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 ORIGINAL ARTICLE
Year : 2021  |  Volume : 25  |  Issue : 2  |  Page : 78-83

Assessment of bacterial pathogens and their antibiotic resistance in the air of different wards of selected teaching hospitals in Tehran


1 MSc in Occupational Health Engineering, School of Public Health and Safety, Shahid Beheshti University of Medical Sciences, Tehran, Iran
2 Department of Microbiology, Faculty of Biological Sciences and Technology, Shahid Beheshti University, Tehran, Iran
3 Ph.D. Candidate in Occupational Health Engineering, School of Public Health and Safety, Shahid Beheshti University of Medical Sciences, Tehran, Iran
4 Depatment of Environmental Health Engineering, School of Public Health and Safety, Shahid Beheshti University of Medical Sciences, Tehran, Iran
5 Department of Epidemiology, School of Public Health and Safety, Shahid Beheshti University of Medical Sciences, Tehran, Iran
6 Associate Professor in Occupational Health Engineering; Department of Environmental and Occupational Hazards Control Research Center, School of Public Health and Safety, Shahid Beheshti University of Medical Sciences, Tehran, Iran

Correspondence Address:
Dr. Rezvan Zendehdel
Environmental and Occupational Hazards Control Research Center, School of Public Health and Safety, Shahid Beheshti University of Medical Sciences, Tehran
Iran
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Source of Support: None, Conflict of Interest: None


DOI: 10.4103/ijoem.IJOEM_234_19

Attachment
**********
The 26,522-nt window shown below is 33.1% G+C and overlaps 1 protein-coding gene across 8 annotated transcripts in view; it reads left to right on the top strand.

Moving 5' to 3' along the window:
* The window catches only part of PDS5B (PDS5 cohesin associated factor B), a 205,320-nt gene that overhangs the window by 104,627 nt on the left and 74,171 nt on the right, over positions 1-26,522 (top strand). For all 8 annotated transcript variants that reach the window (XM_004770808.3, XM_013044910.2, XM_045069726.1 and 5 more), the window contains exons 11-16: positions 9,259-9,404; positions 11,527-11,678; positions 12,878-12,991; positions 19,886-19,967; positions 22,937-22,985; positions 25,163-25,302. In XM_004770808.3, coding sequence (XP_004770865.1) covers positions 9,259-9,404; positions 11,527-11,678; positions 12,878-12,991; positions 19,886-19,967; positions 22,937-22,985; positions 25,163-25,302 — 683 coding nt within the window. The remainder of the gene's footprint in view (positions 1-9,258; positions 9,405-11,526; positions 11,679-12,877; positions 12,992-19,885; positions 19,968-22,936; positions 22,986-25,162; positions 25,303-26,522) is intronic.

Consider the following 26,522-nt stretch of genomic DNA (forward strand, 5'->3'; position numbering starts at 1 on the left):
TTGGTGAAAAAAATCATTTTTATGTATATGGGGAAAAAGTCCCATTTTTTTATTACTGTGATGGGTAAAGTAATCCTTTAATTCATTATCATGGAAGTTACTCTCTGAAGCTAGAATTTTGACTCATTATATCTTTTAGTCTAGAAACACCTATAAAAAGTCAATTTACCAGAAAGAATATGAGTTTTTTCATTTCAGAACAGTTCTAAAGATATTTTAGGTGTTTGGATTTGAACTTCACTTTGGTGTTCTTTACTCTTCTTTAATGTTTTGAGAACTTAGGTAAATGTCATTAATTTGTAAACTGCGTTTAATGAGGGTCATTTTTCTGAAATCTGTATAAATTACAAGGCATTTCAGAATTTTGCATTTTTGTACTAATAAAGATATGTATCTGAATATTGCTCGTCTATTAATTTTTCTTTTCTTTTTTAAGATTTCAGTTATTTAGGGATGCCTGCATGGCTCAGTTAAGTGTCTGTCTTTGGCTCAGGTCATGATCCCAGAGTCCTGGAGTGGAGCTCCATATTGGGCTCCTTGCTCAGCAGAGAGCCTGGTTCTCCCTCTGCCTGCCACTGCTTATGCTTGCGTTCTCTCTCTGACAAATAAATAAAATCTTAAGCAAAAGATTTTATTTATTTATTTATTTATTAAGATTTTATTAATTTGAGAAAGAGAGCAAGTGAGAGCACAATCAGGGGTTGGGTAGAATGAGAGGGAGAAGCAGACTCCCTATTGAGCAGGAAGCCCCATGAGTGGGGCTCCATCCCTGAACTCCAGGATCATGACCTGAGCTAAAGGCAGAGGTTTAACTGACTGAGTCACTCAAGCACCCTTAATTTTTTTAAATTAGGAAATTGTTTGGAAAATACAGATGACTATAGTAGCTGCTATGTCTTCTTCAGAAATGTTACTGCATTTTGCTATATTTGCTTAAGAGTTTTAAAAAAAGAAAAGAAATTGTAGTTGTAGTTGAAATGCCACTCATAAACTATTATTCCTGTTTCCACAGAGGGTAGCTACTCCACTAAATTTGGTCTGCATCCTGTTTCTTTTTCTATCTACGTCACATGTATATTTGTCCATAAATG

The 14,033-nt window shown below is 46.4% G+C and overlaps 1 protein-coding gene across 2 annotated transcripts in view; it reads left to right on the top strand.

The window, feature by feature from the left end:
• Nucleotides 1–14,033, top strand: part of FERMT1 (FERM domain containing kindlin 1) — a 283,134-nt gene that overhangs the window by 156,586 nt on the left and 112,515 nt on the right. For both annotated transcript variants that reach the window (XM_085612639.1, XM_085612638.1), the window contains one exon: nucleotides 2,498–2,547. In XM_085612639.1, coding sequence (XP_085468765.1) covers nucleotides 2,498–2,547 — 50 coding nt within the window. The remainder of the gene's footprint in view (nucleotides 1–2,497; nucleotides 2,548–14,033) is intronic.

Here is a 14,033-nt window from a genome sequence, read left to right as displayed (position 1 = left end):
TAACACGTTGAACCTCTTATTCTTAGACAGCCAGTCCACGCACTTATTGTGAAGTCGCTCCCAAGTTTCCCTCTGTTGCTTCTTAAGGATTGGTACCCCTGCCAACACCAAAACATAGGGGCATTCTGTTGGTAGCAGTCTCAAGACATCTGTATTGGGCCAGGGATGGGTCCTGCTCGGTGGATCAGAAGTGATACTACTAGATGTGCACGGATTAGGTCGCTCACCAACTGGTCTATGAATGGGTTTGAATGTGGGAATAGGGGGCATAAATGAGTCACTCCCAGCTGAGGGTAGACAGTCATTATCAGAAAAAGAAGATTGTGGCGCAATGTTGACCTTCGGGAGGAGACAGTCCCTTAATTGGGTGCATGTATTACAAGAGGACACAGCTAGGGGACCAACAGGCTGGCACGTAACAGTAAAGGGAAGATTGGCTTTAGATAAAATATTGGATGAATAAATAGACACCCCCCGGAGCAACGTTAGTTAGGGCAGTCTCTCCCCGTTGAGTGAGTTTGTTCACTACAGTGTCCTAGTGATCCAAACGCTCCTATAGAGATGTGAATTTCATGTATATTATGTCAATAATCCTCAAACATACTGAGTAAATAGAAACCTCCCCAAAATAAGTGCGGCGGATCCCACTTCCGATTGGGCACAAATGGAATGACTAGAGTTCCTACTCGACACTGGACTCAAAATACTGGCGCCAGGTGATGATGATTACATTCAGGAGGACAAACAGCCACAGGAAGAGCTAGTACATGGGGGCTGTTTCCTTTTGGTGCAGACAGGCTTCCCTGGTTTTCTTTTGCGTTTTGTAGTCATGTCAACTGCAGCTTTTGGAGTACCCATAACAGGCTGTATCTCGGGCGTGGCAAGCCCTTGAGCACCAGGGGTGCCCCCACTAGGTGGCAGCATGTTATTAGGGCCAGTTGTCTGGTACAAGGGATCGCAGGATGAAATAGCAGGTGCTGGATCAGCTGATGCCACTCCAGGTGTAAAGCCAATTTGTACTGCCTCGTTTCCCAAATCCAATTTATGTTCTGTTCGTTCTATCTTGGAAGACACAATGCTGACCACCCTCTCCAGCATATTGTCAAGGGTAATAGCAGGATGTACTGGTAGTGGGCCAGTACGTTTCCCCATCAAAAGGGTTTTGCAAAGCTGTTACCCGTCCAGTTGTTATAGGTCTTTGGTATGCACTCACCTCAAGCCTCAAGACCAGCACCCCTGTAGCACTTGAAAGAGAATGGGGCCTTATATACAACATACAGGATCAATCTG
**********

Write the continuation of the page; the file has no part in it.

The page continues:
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Context: Exposure to bio-aerosols in a variety of environments has been of great interest due to the health effects on humans. Hospitals can be the reservoir of these biological agents because of the presence of infectious patients; which can lead to hospital infections and various occupational hazards. In this way, we assessed bacterial contamination in two teaching hospitals in Tehran. Aims: Our purpose in this study assessment of bacterial pathogens and their antibiotic resistance in the air of different wards of selected teaching hospitals in Tehran. Settings and Design: In this study, sampling was done according to NIOSH 0800. Methods and Material: This descriptive study was carried out in the different sections of two hospitals in Tehran. A total of 180 air samples were evaluated according to NIOSH 0800. In each section sampling was performed on the culture media in three stations including primary room, end room, and nursing position then the number of colonies counted. The zone of inhibition was measured in antibiotic disks to determine antibiotic resistance of samples. Statistical Analysis Used: Data analysis was performed using SPSS version 21. Initially, the data were normalized using the Kolmogorov–Smirnov test. The difference between the two hospitals was achieved with Mann–Whitney U test for un-normal distribution data. Results: Bacterial contamination in hospital 2 was significantly higher than the hospital 1(P < 0.001). The median number of colonies in hospital 1 was 129.87 (87.46–268.97) CFU/m3 and 297.97 (217.66–431.85) CFU/m3 for hospital 2. Bacterial contamination in the all of stations in hospital 2 and 87% of samples in hospital 1 was higher than the acceptable range of ACGIH (75 CFU/m3). Conclusions: High bacterial contamination may be related to a lack of hygiene management and poor ventilation system. It seems effective infection control processes, appropriate ventilation systems and supervision systems should be improved.






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